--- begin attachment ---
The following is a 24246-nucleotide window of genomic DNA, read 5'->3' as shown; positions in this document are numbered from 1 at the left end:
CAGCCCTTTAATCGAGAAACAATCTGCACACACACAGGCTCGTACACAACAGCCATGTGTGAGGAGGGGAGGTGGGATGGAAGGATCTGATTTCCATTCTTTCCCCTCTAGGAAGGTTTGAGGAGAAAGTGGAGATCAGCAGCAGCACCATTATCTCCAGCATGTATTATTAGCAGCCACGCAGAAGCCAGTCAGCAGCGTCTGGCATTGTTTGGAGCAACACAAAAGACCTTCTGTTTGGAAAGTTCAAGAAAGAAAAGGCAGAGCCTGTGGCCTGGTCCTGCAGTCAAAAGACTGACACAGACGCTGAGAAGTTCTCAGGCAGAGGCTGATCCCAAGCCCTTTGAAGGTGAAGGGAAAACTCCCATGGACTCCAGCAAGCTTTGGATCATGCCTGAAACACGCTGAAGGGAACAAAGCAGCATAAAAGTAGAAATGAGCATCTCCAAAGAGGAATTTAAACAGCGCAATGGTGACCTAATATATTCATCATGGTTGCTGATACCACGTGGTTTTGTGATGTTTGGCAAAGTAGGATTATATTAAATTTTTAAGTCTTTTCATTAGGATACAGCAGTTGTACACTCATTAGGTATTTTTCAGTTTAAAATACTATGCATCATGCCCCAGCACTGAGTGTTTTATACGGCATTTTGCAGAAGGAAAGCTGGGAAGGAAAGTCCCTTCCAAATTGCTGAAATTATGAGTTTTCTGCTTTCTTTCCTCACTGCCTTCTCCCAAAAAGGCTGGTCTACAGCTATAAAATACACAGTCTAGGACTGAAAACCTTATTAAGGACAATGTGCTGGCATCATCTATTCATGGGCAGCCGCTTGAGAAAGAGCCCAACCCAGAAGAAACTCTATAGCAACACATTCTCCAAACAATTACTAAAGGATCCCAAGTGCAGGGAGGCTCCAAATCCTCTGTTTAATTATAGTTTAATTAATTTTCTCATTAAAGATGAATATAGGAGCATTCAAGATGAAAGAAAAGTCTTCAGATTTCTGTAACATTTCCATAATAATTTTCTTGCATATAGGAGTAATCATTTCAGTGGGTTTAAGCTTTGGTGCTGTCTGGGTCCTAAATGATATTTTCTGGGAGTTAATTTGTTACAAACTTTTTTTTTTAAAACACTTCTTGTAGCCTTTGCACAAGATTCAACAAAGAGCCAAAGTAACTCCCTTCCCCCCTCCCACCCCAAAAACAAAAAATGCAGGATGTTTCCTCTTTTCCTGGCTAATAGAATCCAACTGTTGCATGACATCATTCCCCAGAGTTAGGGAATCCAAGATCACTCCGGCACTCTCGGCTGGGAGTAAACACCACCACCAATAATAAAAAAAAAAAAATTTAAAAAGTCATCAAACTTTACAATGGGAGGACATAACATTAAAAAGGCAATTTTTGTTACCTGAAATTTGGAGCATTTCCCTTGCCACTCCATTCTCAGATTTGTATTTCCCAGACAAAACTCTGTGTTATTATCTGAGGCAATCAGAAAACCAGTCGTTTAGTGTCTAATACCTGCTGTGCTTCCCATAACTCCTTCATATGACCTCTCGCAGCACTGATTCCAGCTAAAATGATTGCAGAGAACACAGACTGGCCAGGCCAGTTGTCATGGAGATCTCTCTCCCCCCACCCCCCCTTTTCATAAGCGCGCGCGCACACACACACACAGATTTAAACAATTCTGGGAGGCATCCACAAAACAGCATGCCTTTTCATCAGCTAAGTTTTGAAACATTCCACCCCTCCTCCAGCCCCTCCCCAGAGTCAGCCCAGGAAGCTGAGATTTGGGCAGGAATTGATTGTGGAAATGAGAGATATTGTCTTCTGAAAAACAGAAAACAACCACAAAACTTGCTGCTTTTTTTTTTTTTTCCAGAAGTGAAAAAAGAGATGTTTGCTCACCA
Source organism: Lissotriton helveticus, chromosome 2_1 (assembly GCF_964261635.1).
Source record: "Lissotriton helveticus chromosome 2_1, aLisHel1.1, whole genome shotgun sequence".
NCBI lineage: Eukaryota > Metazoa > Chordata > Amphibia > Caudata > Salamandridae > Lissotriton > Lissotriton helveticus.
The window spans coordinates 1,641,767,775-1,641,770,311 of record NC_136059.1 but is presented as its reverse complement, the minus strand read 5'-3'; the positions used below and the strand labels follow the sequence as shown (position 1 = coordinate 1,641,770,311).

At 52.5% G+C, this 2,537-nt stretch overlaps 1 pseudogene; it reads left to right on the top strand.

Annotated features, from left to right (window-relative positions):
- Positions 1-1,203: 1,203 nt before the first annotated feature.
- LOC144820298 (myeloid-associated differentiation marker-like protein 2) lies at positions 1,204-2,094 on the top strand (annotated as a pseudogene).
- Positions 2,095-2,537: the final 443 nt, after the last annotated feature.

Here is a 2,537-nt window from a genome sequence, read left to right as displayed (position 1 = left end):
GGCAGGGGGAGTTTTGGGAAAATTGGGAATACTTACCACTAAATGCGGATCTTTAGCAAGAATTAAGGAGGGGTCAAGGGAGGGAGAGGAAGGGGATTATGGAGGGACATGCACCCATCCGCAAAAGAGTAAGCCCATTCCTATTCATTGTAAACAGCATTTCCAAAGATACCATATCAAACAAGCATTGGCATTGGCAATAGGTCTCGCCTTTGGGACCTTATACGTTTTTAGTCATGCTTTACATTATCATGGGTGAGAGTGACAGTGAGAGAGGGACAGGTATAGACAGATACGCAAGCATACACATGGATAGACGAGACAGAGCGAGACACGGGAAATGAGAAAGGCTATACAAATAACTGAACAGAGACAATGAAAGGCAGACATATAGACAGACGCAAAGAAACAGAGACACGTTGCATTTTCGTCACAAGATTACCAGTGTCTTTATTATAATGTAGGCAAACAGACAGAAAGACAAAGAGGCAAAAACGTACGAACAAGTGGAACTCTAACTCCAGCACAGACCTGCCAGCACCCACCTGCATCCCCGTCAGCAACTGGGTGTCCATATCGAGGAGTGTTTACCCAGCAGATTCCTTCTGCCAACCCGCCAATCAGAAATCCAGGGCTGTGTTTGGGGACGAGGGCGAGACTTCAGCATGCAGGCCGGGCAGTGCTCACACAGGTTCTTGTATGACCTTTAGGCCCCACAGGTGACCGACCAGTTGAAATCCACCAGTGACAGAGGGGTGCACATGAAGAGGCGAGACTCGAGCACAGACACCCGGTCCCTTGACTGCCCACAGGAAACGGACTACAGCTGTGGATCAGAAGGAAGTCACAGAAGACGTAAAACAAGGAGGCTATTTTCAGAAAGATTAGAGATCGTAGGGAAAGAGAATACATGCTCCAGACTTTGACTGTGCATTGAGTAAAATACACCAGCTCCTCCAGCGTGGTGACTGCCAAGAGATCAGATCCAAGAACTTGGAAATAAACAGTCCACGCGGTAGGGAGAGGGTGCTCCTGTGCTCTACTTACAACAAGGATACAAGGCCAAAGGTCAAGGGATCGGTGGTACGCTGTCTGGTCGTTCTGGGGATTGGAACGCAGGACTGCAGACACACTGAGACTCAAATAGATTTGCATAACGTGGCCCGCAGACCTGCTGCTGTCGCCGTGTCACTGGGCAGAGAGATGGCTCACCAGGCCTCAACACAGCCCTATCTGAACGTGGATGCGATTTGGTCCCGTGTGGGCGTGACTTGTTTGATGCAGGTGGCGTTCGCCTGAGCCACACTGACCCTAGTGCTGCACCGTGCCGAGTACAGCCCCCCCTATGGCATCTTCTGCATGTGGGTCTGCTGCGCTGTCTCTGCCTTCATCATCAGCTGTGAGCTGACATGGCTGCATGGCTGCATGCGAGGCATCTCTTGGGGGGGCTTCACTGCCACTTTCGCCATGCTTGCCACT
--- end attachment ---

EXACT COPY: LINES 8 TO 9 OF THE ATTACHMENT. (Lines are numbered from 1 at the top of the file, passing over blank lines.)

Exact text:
Annotated features, from left to right (window-relative positions):
- Positions 1-1,203: 1,203 nt before the first annotated feature.